The authors examine the contributions of ethnography to organizational sociology in five substantive areas: (1) the elaboration of informal relations, (2) organizations as systems of meaning, (3) organizations and their environments, (4) organizational change, and (5) ethics and normative behavior. They then discuss three claims that ethnographers typically make: that ethnography provides for depth, multiple perspectives, and process. These claims permit its unique contributions but also create trade-offs in terms of control, bias, and generalizability. The authors conclude by considering the implications that the resurgent interest in organizational ethnography holds for its systematic practice and the development of standards to evaluate its cross-disciplinary usage.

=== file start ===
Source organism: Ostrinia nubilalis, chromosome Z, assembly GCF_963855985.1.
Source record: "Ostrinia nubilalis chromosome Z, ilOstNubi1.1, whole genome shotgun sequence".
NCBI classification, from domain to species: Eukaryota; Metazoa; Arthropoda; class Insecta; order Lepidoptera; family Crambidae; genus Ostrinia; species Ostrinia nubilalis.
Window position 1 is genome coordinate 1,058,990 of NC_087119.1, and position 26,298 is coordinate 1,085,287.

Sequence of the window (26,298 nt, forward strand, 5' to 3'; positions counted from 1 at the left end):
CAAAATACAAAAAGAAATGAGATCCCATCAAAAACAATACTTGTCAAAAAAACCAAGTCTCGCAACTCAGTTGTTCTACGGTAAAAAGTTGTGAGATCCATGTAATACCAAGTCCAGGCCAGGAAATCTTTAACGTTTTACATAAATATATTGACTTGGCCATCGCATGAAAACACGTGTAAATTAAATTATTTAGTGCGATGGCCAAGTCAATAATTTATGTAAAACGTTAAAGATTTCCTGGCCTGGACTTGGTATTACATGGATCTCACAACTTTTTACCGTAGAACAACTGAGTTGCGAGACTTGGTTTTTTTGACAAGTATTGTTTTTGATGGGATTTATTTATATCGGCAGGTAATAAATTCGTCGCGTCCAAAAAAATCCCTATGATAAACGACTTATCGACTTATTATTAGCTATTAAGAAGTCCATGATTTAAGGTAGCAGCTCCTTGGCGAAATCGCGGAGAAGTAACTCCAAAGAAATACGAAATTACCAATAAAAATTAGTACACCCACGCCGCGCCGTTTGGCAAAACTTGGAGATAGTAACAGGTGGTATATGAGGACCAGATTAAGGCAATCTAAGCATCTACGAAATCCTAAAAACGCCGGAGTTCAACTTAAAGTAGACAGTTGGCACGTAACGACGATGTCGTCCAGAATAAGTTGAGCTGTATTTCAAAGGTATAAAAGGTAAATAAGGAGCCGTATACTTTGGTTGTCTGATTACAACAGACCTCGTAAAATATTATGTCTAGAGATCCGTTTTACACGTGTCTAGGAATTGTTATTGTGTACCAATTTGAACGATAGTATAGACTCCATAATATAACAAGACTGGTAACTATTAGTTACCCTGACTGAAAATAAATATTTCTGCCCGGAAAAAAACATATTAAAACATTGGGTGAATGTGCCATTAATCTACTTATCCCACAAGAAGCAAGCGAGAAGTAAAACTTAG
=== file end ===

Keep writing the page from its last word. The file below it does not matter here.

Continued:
|Original language||English (US)|
|Number of pages||28|
|Journal||Sociological Methods and Research|
|State||Published - May 1997|
ASJC Scopus subject areas
- Social Sciences (miscellaneous)
- Sociology and Political Science